Gahl’s work is intensely cinematic, as if projected onto a screen or trapped inside an unraveled roll of film. Several scenes unfold within a single painting, allowing a multitude of emotion to erupt. Fleeting moments of tension abound. Two nude women emerge from a body of water reminiscent of a Georges Seurat or Milton Avery landscape, but their togetherness is fractured by a hulking tower of darkly-hued abstraction. A translucent trio bathing in a deep Rothko red exudes a biblical aura; an outline of an angelic body reaches towards the top of the canvas. Gahl’s airy yet deft brushstrokes feel like wading into a pond, while a ghostlike figure dissolves into the landscape, as if imprisoned in the sparse solitude of a Norbert Schwontkowski painting. The artist plays with the horizon, causing us to question if the shadowy form is sinking into water or simply lying in the grass. Are we above or below ground? Is this death or relaxation? Are they the same thing?

At the heart of Le Goon lives a yearning for connection. Mortality cannot help but leak through the canvases and become personified. Gahl’s work invites us towards intimacy, towards deeper questioning. The answers emerge from the water and evaporate towards the heavens before we can touch them, leaving us only with the feeling of the mist kissing our skin.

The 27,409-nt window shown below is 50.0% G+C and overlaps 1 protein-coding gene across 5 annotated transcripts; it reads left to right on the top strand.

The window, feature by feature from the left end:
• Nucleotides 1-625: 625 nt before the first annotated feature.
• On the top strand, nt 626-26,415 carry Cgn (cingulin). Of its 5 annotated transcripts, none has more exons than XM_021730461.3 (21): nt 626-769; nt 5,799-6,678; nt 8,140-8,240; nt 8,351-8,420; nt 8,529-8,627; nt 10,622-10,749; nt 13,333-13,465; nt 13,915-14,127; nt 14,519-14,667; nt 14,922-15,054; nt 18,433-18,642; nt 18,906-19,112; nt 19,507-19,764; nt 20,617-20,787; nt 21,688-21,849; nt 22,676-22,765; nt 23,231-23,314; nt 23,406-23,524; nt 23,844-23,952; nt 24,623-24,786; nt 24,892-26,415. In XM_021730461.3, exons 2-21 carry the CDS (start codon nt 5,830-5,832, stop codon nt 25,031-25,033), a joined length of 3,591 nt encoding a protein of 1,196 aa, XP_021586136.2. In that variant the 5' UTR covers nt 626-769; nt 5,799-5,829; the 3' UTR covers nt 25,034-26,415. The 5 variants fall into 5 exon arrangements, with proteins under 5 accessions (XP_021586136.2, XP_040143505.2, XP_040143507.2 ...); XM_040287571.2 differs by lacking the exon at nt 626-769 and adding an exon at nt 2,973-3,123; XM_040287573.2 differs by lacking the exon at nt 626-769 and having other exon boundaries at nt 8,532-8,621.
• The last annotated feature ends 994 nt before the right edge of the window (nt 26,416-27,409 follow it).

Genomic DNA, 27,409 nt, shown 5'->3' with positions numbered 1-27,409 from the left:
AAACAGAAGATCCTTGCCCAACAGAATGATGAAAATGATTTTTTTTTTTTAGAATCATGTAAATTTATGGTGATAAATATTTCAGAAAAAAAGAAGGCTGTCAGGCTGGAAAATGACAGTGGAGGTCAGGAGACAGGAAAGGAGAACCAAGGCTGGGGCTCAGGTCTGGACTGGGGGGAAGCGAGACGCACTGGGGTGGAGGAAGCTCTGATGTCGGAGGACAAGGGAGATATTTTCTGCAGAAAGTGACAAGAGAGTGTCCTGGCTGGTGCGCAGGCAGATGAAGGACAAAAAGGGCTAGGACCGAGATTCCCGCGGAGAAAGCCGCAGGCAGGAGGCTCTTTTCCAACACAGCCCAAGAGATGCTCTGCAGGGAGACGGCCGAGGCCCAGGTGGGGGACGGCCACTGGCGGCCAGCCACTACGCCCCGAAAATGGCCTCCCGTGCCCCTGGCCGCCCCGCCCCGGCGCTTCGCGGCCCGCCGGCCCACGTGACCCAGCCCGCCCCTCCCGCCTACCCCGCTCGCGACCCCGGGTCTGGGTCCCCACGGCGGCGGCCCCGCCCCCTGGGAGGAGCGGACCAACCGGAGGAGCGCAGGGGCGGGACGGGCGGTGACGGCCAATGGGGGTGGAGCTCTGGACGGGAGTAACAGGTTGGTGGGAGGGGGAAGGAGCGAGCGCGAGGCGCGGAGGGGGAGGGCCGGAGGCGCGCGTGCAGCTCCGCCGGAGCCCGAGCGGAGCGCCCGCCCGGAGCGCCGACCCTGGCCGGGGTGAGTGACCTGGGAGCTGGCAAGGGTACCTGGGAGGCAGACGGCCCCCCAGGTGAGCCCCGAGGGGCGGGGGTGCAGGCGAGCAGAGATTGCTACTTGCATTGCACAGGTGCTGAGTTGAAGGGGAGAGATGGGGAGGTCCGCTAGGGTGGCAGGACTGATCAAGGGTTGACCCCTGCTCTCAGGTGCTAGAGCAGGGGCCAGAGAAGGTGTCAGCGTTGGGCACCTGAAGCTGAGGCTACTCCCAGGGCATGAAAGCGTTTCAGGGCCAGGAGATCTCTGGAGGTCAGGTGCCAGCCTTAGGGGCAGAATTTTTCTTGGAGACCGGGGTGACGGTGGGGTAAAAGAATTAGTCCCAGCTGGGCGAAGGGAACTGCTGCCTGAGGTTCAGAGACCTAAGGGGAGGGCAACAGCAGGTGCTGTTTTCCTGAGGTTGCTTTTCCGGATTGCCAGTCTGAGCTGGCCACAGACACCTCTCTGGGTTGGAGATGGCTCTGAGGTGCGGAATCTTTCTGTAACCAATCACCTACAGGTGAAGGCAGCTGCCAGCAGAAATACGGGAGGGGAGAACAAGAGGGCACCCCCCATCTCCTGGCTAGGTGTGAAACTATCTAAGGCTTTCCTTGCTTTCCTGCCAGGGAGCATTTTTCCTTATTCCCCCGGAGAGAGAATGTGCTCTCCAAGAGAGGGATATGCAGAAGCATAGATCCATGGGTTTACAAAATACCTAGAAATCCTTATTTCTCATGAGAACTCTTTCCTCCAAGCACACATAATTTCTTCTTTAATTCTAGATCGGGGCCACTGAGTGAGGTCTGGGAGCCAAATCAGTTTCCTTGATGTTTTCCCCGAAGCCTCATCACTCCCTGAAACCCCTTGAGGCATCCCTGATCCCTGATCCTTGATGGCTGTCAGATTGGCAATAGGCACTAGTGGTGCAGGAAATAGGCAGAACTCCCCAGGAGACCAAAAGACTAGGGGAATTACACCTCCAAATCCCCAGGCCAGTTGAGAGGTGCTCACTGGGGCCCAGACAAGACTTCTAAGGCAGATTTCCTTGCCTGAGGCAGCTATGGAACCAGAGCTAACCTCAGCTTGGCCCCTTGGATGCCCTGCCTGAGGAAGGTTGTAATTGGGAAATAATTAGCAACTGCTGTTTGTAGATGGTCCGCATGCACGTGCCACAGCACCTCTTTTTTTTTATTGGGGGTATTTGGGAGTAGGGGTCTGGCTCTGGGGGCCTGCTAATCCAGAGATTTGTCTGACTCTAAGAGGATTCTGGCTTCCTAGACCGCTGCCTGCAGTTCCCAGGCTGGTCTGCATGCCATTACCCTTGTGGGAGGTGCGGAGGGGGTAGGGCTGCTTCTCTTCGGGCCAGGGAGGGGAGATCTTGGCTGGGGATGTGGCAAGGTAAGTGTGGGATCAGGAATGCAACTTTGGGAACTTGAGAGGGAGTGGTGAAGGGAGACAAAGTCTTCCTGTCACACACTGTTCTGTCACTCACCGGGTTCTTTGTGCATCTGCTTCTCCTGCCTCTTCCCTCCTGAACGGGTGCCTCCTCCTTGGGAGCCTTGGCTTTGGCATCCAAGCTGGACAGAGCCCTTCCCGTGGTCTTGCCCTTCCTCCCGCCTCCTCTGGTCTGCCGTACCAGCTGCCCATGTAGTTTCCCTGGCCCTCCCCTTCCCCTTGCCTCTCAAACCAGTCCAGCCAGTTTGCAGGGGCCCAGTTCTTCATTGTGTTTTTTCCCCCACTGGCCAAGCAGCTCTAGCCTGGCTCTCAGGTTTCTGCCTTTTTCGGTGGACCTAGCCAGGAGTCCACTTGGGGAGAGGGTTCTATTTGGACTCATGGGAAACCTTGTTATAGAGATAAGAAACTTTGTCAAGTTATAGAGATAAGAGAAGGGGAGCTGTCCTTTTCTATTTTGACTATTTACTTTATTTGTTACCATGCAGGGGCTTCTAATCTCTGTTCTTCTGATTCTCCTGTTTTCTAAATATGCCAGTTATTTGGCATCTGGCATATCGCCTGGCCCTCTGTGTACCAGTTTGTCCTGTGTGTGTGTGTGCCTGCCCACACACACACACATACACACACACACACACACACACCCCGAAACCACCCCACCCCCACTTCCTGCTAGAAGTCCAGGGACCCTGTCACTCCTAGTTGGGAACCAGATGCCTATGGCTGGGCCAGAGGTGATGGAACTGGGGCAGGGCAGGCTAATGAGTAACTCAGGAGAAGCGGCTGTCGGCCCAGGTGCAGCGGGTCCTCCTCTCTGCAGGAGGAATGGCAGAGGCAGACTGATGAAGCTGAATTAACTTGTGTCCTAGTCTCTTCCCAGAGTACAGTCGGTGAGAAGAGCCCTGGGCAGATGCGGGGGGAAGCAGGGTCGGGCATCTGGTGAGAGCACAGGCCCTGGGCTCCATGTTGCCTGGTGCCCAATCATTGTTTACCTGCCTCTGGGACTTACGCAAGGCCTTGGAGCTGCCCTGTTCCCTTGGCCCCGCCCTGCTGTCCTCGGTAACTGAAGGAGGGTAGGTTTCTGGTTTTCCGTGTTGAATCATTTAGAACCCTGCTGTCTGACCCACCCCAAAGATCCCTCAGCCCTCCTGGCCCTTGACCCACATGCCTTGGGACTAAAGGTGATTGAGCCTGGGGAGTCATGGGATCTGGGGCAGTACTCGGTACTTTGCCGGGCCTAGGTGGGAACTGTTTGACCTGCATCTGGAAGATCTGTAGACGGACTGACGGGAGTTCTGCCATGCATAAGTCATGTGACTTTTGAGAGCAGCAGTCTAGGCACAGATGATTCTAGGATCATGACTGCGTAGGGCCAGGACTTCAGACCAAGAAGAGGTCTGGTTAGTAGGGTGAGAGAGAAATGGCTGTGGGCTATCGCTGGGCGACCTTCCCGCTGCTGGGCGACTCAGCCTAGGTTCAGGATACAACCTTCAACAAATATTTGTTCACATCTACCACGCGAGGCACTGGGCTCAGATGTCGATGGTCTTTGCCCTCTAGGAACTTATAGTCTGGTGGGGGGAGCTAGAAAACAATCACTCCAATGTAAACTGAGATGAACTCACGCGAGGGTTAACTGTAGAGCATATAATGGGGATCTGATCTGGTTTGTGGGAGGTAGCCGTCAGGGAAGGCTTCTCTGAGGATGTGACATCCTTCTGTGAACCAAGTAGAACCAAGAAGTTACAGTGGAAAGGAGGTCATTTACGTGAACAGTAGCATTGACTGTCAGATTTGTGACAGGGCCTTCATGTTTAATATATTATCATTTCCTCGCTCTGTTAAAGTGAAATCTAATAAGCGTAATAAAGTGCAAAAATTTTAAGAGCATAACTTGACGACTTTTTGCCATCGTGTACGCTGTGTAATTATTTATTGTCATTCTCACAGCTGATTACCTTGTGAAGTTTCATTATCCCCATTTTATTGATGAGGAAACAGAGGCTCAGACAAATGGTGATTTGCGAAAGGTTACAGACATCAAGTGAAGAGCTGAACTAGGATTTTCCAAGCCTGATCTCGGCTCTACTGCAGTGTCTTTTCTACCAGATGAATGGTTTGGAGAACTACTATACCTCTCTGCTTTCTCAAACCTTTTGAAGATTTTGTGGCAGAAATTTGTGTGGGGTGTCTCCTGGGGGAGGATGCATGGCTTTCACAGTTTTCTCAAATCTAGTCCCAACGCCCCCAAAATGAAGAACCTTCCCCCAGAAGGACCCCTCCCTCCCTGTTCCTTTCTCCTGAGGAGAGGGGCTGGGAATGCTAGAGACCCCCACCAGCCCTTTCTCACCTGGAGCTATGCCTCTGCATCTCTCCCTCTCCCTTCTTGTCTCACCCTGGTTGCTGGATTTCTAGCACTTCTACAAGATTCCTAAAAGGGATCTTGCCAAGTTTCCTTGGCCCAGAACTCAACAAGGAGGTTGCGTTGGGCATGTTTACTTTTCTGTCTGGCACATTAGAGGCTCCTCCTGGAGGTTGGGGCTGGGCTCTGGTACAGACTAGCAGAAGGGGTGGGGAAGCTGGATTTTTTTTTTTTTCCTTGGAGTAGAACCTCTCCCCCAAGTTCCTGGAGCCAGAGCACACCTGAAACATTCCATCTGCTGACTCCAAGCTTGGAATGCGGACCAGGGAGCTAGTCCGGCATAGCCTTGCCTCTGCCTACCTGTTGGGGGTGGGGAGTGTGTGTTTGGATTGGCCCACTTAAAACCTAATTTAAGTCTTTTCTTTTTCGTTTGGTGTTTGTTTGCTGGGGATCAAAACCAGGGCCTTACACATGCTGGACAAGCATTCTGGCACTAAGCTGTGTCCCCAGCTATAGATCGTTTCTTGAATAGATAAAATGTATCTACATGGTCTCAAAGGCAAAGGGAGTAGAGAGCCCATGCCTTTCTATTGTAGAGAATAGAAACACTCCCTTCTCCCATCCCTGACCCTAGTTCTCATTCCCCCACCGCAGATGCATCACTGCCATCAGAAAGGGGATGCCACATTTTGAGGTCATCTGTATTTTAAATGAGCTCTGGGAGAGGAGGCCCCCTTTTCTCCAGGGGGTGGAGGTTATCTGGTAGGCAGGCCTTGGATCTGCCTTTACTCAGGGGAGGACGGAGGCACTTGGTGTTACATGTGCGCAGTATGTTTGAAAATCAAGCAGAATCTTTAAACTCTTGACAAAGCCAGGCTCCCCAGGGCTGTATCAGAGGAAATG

—Lauren Gagnon


Also at Harkawik are Eli Hill’s recent paintings for Some Days I Taste The World, a series of works that use the natural world to approach topics of identity.

Eli Hill “Wineberry Sight”, 2022

Eli Hill “Decidousness”, 2022

From the gallery’s press release-

Comprised of nine mid-size works, Some Days evidences Hill’s fascination with the way in which humans order and classify the natural world. His paintings speak to the problematics of anthropology, the subversion of the naturalist’s impulse to categorize, and the painter’s age-old communion with nature. Hill proposes a fascinating configuration of personal, political, and scientific concerns and draws parallels between the transgender body and planet Earth. Hill’s canvases merge figurative and landscape traditions, calling attention to the ways in which bodies—celestial, earthly or otherwise—are routinely subject to binaries, alienation, hierarchy and the struggle for survival and self-actualization.